Planet Golf — 10 June 2016 by Jim Street
Park youngest LPGA Hall of Famer

SAMMAMISH, Wa. – A routine, tap-in putt on the 18th hole at Sahalee Country Club on Thursday was more than just another round-ending stroke for Inbee Park.

It was a Hall of Fame-clinching putt.

The 72nd shot of Park’s first round in the KPMG Women’s PGA Championship officially qualified her for the LPGA Hall of Fame.

“It feels very special because it starts back and I just started playing golf and watching a lot of players on TV thinking that I want to be there,” said Park. “I want to be on the LPGA Tour. And once I got on the LPGA Tour, the Hall of Fame became an ultimate goal, just naturally.

“Nobody told me the Hall of Fame should be your last goal or anything like that. But it just came so naturally that I wanted to be up with the greatest players in the history.”

The LPGA’s Rookie of the Year in 2007, Park fulfilled the 10-year membership requirement for HOF qualification with her 10th start of the 2016 season. She fulfilled the 27-point requirement at the end of last season when she won her second career Vare Trophy, given to the player with the lowest scoring average for the year.

“I feel truly blessed,” said Park.

There had been speculation that Park would only play one round then withdraw because of nagging thumb injury, but she said the taped thumb held up well and she plans to play on Friday. She has won the tournament three consecutive years.

Park, 27, becomes the youngest player to qualify for the LPGA Tour Hall of Fame and the first player to qualify since fellow South Korean Se Ri Pak in 2007. She is the 24th player overall to qualify for the LPGA Tour Hall of Fame.

When all three players in her group reached the 18th green, Park’s playing companions — Paula Creamer and Ariya Jutanugarn — putted out and gave the stage to Park, who two-putted to end the round.

She was greeted by a group of fellow LPGA Tour players, friends and family on the green and was presented a large bouquet of flowers.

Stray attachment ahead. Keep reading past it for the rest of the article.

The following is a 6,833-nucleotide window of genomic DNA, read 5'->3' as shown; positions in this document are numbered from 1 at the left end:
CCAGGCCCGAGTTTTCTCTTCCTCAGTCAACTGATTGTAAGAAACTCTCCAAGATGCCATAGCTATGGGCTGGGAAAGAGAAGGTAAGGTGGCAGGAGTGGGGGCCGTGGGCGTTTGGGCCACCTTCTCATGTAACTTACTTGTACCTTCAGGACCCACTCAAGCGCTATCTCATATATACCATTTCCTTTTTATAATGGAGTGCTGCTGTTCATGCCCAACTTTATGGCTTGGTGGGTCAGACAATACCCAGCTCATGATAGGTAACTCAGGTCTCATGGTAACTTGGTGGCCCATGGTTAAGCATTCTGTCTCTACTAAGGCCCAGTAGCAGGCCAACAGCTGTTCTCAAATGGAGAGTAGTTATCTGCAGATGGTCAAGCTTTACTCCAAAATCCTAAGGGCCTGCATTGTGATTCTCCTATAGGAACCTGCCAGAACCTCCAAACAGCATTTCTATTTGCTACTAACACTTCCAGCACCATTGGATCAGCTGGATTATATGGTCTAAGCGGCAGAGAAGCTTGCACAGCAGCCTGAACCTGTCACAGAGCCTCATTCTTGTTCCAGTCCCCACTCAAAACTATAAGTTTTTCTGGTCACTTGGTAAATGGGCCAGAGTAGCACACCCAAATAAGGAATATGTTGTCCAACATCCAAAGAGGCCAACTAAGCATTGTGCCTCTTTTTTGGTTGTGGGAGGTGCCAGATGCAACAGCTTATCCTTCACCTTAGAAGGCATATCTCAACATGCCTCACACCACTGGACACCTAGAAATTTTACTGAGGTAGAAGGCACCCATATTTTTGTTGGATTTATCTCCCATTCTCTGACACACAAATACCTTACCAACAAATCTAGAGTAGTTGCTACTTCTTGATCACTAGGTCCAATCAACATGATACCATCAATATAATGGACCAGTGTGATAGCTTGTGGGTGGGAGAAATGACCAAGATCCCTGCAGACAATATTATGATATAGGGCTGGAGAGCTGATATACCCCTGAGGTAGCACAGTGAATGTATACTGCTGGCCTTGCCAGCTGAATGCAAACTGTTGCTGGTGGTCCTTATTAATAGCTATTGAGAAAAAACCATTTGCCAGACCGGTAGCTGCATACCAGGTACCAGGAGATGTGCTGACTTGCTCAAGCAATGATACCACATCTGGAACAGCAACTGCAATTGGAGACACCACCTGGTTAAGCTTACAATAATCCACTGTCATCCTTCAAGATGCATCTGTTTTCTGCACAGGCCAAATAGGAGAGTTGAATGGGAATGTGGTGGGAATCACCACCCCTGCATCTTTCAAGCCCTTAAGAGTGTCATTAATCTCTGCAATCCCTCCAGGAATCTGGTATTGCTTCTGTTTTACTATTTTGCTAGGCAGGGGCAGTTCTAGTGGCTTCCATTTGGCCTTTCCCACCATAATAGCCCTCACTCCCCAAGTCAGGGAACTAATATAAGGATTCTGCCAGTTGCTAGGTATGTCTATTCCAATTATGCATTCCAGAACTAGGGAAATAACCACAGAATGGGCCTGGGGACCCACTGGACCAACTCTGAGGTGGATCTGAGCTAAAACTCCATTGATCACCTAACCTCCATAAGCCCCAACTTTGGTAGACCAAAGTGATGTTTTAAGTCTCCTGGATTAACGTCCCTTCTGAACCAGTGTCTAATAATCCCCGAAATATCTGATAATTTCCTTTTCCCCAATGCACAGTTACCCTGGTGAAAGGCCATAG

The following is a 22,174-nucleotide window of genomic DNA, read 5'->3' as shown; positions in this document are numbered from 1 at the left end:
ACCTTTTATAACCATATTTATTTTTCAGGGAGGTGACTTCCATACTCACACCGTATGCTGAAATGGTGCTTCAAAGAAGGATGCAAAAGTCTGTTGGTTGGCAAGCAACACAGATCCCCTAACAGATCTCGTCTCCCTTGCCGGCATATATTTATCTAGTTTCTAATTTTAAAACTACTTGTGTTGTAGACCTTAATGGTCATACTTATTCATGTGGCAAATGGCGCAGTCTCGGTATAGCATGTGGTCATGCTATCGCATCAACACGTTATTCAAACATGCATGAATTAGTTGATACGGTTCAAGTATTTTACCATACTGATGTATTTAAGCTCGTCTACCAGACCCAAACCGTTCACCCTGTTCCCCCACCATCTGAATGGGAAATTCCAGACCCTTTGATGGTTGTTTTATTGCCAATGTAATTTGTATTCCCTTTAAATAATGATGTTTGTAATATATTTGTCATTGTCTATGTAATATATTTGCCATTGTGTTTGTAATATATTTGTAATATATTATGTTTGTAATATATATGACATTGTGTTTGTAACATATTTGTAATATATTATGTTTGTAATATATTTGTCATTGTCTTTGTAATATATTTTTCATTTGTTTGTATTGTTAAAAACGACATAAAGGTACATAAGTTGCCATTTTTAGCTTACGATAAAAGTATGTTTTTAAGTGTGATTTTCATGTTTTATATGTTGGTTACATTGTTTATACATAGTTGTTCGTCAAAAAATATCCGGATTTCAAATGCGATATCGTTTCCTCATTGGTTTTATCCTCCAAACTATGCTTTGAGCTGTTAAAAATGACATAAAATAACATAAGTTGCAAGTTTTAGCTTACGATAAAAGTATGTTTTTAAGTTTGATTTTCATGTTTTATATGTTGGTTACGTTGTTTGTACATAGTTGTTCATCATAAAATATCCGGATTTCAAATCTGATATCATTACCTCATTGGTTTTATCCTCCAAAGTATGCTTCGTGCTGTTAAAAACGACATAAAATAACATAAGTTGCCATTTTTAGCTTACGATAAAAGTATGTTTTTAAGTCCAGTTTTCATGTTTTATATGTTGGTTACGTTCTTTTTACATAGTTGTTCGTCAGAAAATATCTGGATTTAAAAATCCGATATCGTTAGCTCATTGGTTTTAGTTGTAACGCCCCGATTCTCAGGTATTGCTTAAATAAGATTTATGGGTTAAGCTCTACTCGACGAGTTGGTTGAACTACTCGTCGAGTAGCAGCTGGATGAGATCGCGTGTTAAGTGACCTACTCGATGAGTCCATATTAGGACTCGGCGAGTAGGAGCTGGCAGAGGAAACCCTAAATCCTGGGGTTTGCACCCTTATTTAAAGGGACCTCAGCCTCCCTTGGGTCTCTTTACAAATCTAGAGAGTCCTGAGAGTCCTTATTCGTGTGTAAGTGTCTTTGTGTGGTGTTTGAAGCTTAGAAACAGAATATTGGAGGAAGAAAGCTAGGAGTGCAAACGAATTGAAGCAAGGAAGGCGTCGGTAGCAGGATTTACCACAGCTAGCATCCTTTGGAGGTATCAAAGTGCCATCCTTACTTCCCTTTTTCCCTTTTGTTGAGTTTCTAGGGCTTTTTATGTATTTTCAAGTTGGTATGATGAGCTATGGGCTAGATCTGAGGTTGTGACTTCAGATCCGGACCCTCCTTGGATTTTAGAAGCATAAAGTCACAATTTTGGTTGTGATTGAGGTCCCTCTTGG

“It felt such special, especially I didn’t expect Se Ri, Annika, Laura, Webbie and Juli to come out and congratulate me at all,” said Park. “So I was really, really surprised to see them and it just felt so much more special seeing a lot of those players — legendary players that I have been looking up to when I was growing up. And actually being able to see them after the round and waiting for me after the round with my smiley face.”

Park has 17 career LPGA Tour wins, including seven major championships. She became the second youngest and seventh overall player to complete the Career Grand Slam (winning four different majors) with her win at the 2015 RICOH Women’s British Open. Park earned Rolex Player of the Year honors in 2013 and has held the No. 1 world ranking for a total of 92 weeks in her career, the third most by a player since the Rolex Women’s World Golf Rankings, which started in 2006.

She earned the required number of points (27) to qualify for the LPGA Tour Hall of Fame at the CME Group Tour Championship on November 19, 2015 when she was awarded the Vare Trophy for having the lowest scoring average (69.41) during the 2015 season.

“I didn’t really think about the Hall of Fame until maybe a couple of years ago because I thought the criteria to get in the Hall of Fame was such a hard thing and I thought that I had a long ways to go,” said Park. “So I thought it was a long dream.

“But it definitely came quicker than I thought. And it obviously wasn’t easy to get there. There were some very hard moments and very successful moments altogether and made me who I am right now.”

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Jim Street

Jim’s 40-year sportswriting career started with the San Jose Mercury-News in 1970 and ended on a full-time basis on October 31, 2010 following a 10-year stint with MLB.com. He grew up in Dorris, Calif., several long drives from the nearest golf course. His first tee shot was a week before being inducted into the Army in 1968. Upon his return from Vietnam, where he was a war correspondent for the 9th Infantry Division, Jim took up golf semi-seriously while working for the Mercury-News and covered numerous tournaments, including the U.S. Open in 1982, when Tom Watson made the shot of his life on the 17th hole at Pebble Beach. Jim also covered several Bing Crosby Pro-Am tournaments, the women’s U.S. Open, and other golfing events in the San Francisco area. He has a 17-handicap, never had a hole-in-one, although once he came within two inches of an ace, and witnessed the first round Ken Griffey Jr. ever played – at Arizona State during Spring Training in 1990. Pebble Beach Golf Links, the Kapalua Plantation Course, Pinehurst No. 2, Spyglass Hill, Winged Foot, Torrey Pines, Medinah, Chambers Bay, North Berwick in Scotland, and Princeville are among the courses he has had the pleasure of playing. Hitting the ball down the middle of the fairway is not a strong part of Jim’s game, but he is known (in his own mind) as the best putter not on tour. Most of Jim’s writing career was spent covering Major League baseball, a tenure that started with the Oakland Athletics, who won 101 games in 1971, and ended with the Seattle Mariners, who lost 101 games in 2010. Symmetry is a wonderful thing. He currently lives in Seattle and vacations in Arizona (and other warm climates) as much as possible.

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